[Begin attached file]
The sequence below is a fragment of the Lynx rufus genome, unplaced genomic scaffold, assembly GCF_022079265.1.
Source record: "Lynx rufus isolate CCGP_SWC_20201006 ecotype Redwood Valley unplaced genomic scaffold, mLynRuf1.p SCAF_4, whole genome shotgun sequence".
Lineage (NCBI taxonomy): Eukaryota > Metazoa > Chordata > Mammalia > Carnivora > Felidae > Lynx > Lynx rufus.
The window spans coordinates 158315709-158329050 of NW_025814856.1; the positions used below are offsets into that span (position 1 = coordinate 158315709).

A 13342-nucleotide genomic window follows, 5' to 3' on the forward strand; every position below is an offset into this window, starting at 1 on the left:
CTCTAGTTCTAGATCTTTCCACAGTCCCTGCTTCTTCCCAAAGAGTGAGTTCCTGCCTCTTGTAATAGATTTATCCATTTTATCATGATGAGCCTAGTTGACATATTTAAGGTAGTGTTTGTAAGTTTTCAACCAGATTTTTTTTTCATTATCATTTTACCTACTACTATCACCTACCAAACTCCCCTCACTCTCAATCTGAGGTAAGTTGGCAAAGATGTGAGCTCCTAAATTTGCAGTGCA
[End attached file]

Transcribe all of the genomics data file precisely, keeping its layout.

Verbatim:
The sequence below is a fragment of the Lynx rufus genome, unplaced genomic scaffold, assembly GCF_022079265.1.
Source record: "Lynx rufus isolate CCGP_SWC_20201006 ecotype Redwood Valley unplaced genomic scaffold, mLynRuf1.p SCAF_4, whole genome shotgun sequence".
Lineage (NCBI taxonomy): Eukaryota > Metazoa > Chordata > Mammalia > Carnivora > Felidae > Lynx > Lynx rufus.
The window spans coordinates 158315709-158329050 of NW_025814856.1; the positions used below are offsets into that span (position 1 = coordinate 158315709).

A 13342-nucleotide genomic window follows, 5' to 3' on the forward strand; every position below is an offset into this window, starting at 1 on the left:
CTCTAGTTCTAGATCTTTCCACAGTCCCTGCTTCTTCCCAAAGAGTGAGTTCCTGCCTCTTGTAATAGATTTATCCATTTTATCATGATGAGCCTAGTTGACATATTTAAGGTAGTGTTTGTAAGTTTTCAACCAGATTTTTTTTTCATTATCATTTTACCTACTACTATCACCTACCAAACTCCCCTCACTCTCAATCTGAGGTAAGTTGGCAAAGATGTGAGCTCCTAAATTTGCAGTGCA